Wow… now this truly is the very definition of irony:
Look over the descriptions of the following two houses and see if you can tell which belongs to an environmentalist:
- HOUSE # 1:
- A 20-room mansion (not including 8 bathrooms) heated by natural gas. Add on a pool (and a pool house) and a separate guest house all heated by gas. In ONE MONTH ALONE this mansion consumes more energy than the average American household in an ENTIRE YEAR. The average bill for electricity and
natural gas runs over $2,400.00 per month. In natural gas alone (which last time we checked was a fossil fuel), this property consumes more than 20 times the national average for an American home. This house is not in a northern or Midwestern “snow belt,” either. It’s in the South.
- HOUSE # 2:
- Designed by an architecture professor at a leading national university, this house incorporates every “green” feature current home construction can provide. The house contains only 4,000 square feet (4 bedrooms) and is nestled on arid high prairie in the American southwest. A central closet in the house holds geothermal heat pumps drawing ground water through pipes sunk 300 feet into the ground. The water (usually 67 degrees F.) heats the house in winter and cools it in summer. The system uses no fossil fuels such as oil or natural gas, and it consumes 25% of the electricity required for a conventional heating/cooling system. Rainwater from the roof is collected and funneled into a 25,000 gallon underground cistern. Wastewater from showers, sinks and toilets goes into underground purifying tanks and then into the cistern. The collected water then irrigates the land surrounding the house. Flowers and shrubs native to the area blend the property into the surrounding rural landscape.
Which sounds like the home of someone more concerned with the environment?
Originally appeared in an October 2000 issue of The Bell Ringer:
I think student apathy is a serious problem on campus. It’s going to be the death of this university. This school is what we make of it. Students are the lifeblood of Augusta State. We can make or break this university.
This is my first semester at Augusta State University. I have always felt that it was important to have a well-rounded education. I’m currently taking 12 credit hours. I hate it when I walk around and see so many students disinterested in the future of this school. To them it’s just a place to go to class. For me, it’s become so much more. You see, I’ve gotten involved. I’m a member of the Political Science Club, College Conservatives, Model League of Arab States and I am the Art Director for the Phoenix Magazine. Why did I feel it was important to get involved in activities outside of class? I care about this university. I care about how it’s going to be four years from now when hopefully I’ll walk out of here with a degree in Political Science. I care about the quality of my education. Anything that I can do to make this school a better environment for myself I will do, without question. Anything I can do to help this school become a better environment for my fellow students is even better.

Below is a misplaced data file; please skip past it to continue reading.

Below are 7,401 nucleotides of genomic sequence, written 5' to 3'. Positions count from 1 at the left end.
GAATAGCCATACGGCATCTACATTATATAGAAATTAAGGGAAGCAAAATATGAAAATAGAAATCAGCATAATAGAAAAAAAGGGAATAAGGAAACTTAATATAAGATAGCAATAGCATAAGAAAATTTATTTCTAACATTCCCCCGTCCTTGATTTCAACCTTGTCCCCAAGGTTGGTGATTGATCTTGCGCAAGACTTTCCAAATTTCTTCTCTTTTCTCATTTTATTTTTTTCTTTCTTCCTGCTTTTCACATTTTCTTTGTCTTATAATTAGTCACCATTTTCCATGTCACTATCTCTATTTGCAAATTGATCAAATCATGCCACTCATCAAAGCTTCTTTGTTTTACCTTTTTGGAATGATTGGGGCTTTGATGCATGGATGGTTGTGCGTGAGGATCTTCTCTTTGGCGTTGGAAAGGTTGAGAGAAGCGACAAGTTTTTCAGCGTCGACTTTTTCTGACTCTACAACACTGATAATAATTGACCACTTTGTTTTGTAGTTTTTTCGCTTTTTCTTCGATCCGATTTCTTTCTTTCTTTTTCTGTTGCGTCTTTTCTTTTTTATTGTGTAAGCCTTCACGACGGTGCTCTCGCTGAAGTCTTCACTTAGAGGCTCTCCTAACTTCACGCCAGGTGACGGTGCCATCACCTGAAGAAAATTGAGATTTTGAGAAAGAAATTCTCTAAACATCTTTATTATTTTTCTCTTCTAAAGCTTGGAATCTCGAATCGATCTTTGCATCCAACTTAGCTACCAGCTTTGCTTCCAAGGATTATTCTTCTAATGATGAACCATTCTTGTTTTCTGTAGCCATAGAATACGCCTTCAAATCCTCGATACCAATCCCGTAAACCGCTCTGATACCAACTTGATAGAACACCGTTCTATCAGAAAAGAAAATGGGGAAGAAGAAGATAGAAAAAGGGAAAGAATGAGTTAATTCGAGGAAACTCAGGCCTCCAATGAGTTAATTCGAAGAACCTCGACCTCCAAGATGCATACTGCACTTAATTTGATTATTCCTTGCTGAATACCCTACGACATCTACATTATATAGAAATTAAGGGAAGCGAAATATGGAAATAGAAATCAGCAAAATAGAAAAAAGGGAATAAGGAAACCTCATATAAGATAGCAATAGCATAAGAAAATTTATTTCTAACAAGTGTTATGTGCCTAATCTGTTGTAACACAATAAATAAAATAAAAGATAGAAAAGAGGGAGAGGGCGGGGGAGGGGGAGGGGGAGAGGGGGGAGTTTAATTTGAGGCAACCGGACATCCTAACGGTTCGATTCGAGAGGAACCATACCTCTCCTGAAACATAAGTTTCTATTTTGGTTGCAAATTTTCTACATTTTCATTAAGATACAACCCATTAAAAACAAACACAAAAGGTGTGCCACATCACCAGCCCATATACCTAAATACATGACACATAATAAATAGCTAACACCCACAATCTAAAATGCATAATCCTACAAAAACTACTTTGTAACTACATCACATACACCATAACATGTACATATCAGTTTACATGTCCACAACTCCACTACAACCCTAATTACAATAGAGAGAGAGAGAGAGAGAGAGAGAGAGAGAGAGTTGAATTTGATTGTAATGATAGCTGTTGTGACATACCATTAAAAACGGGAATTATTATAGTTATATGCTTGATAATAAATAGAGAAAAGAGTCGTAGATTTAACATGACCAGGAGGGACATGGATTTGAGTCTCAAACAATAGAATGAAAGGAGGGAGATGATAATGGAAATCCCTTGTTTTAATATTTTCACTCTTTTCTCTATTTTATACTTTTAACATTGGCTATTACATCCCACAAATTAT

Get involved. Please. Clubs and organizations on this campus exist to give students a voice. They give us forums where we can meet with people with similar interests and do things that create a better atmosphere on this campus. Get involved in a theatre production. Join a faith-based organization. Join a club that relates to your major. Just do something. Take a chance and see what else this school has to offer aside from classes. I’m tired of hearing the excuse that “I don’t have any time” or “I hate being at school any more then I have to.” Sometimes, some things are important enough to dedicate time to. I love everything that the Political Science Club has done so far this semester. We’ve held a mock election, a few voter registration drives… We’re out there… we’re educating people about politics. We are a big part of this university, and I’d like to think we’re having a positive impact. I know some clubs do take a great deal of time out of our lives. I work full-time, attend school full-time and I still try to make time for extra-curricular activities. Sure, most nights I’m not home until 10pm or later, but it’s time well spent.
Find something you love and get involved. If there isn’t a club on campus to suit your interests, start your own. I mean, what bad could possibly come from it? Otherwise, the next time you find yourself bitching about how terrible you think this school is, ask yourself, “Have I done anything to change it?” If you can’t say yes, all I have to say is keep your comments to yourself.